This article provides an insight into the benefits of digital technologies used for transmission purposes and how their qualities far outreach their analog counterparts. It begins with addressing the problems and limitations of analog technologies and then develops into how the application of CCTV over Ethernet and other digital systems is both effective and beneficial for the CCTV user.
The death of analog CCTV?
We are moving inexorably towards a totally digital future. The fact that this is a cliché does not make it any less true. The millions of analog mobile phones now consigned to land-fill sites, and the BBC's decision to phase out analog TV transmissions two years ahead of schedule, bear witness to this. Even a trip to the local DIY store will reveal that CAT 5 is now cheaper than string. So, does this spell the end for analog CCTV as we know it?
Certainly, if you believe the 'digital zealots' in our industry you would believe so.
However, it is important to deal with the merits of digital transmission within the specific requirements of the surveillance market, rather than pursue a technological fad for its own sake. It is surely not coincidental that many of the most outspoken digital proponents cannot offer an analog solution, and can therefore hardly be considered without bias. The situation is further confused by different factions of the digital movement - each promoting specific technologies for compression and network protocols as a 'one-size fits all' panacea. It is hardly surprising that confusion and doubt is commonplace in our industry.
This article is an attempt to present a rational and objective review of the merits of various transmission technologies, from the unbiased perspective of a manufacturer who can provide solutions in the analog, broadband and Ethernet domains. It is presented in as non-technical a way as possible, with a minimum of jargon.
Analog transmission is well established and understood. For distances of a few hundred metres the humble coaxial cable provides cost-effective and high quality transmission, and has been doing so since John Logie Baird's pioneering TV experiments in 1925. For greater distances, optical fibre transmission is a more recent but well-established medium, capable of carrying video over a few kilometres. In the context of CCTV, analog cameras are fed via a matrix to analog monitors and by means of multiplexers to an analog VCR. The whole system is usually controlled from a reassuringly chunky keyboard. (See Figure 1). The sight of a coaxial cable linking each component further reassures us that we are in a safe, familiar world.
However, delving further into each of the system components, we find a very different picture (See Figure 2). The video signal makes numerous transitions between the analog and digital worlds on its journey from camera to observer - ranging from digital signal processing in the camera, to digital frame storage in the multiplexer. The trend towards digital recording further emphasises the inexorable digitisation of 'analog' CCTV technology.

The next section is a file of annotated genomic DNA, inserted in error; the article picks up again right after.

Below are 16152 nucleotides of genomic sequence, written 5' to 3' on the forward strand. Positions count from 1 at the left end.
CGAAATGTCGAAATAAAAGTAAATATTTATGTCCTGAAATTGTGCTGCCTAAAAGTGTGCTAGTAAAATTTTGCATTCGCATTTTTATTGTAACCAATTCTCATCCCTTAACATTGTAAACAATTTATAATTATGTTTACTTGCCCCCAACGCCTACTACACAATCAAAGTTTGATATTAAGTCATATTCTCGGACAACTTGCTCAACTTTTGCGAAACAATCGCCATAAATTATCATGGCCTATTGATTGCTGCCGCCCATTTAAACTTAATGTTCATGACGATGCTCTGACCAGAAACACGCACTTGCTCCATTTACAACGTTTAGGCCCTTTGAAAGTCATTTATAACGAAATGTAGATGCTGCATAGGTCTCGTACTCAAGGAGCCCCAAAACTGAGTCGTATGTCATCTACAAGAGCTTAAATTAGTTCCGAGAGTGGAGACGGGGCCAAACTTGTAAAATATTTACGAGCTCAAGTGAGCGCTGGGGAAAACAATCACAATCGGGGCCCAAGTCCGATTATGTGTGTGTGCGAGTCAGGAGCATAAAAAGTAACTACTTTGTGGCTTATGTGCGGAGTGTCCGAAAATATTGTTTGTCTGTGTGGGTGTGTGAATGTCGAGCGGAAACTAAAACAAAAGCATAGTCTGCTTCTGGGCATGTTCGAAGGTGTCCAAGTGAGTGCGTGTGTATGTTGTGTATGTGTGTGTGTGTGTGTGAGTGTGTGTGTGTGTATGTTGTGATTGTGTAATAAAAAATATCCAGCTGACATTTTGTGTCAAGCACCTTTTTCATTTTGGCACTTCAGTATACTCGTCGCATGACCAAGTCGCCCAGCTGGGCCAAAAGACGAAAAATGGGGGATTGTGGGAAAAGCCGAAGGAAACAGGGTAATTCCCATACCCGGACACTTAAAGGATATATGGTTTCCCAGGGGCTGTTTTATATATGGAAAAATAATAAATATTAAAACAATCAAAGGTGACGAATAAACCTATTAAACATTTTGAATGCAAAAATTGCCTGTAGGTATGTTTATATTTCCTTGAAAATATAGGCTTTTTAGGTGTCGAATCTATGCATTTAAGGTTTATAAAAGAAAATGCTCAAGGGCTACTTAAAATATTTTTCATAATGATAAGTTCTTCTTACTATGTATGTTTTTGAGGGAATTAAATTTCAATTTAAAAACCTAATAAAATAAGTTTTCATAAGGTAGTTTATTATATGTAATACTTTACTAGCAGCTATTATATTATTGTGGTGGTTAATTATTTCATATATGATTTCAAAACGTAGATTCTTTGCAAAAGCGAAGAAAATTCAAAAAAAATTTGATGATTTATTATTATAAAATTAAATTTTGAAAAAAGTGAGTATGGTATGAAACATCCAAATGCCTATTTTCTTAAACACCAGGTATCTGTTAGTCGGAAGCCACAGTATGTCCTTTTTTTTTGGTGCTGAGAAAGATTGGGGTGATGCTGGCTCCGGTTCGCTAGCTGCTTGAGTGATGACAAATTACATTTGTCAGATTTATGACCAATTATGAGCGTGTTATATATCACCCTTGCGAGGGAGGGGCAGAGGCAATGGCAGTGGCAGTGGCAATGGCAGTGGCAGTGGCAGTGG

Networks linking computers are now commonplace and there are a number of well established and proven standards depending on the amount of data being transmitted (bandwidth), and the needs of users in terms of range, quality and reliability of the data arriving intact. Two of these protocols, asynchronous transfer mode (ATM) and Internet Protocol (IP) over Ethernet, have been adopted for carrying video (along with voice and data) over digital networks.
ATM is a broadband network technology, allowing very large amounts of data to be transmitted at a high rate (bandwidth). It does this by establishing 'virtual circuits', which connect points in the network as if by a physical wire, and can maintain many such links on a single network. These features have important implications for transmitting high quality video with a guaranteed quality of service.
IP is an addressing convention. Think of it as being analogous to a postcode. IP addressing is not limited to any particular type of network, and data on the Internet will often travel over different types of network (eg, ATM and Ethernet) as it moves from one IP address to the next. Over 90% of all networks are IP enabled.
Ethernet is now the most common type of data network. Over 80% of all local area networks are Ethernet-based. Data is sent in packets - small chunks - and reassembled at the receiving point. Imagine sending a poster cut into a thousand pieces and in different envelopes through the Royal Mail and you start to get an idea of the challenges of transmitting video over Ethernet. Thankfully, some video network products use techniques to manage and prioritise video packets and so are able to deliver a defined Class of Service. Whilst this does not guarantee the excellent quality that is achievable with ATM, it can achieve good results within a well-managed network.
Whichever network technology a digital CCTV system is based upon, the building blocks are similar and Figure 3 shows the typical components. The video is digitised and then compressed in an encoder or video server. This will either be a standalone device or integrated into the camera. There are a number of different compression algorithms and methods of achieving the best use of the available bandwidth, eg, varying the frame rate, quality and resolution. The resulting video stream is then sent over the network and received at a client or decoder. This is typically a software application, running on a PC, allowing images to be viewed. Some systems also have a hardware client which enables the video to be viewed on a conventional analog monitor, without any PC present on the network (good news for those who are allergic to computers).
So far, all we have achieved is to get some video onto a wire and off again - not much user benefit there! Importantly, there is now no need for a matrix since the network is carrying out the function of routing video from a particular camera to the required monitor. This is particularly beneficial if the server can 'multicast' - that is, send video to more than one viewer. In this case, many different users can benefit from images that are being captured, eg, in an airport, the customs and baggage handling operations could benefit from the investment originally intended solely for security.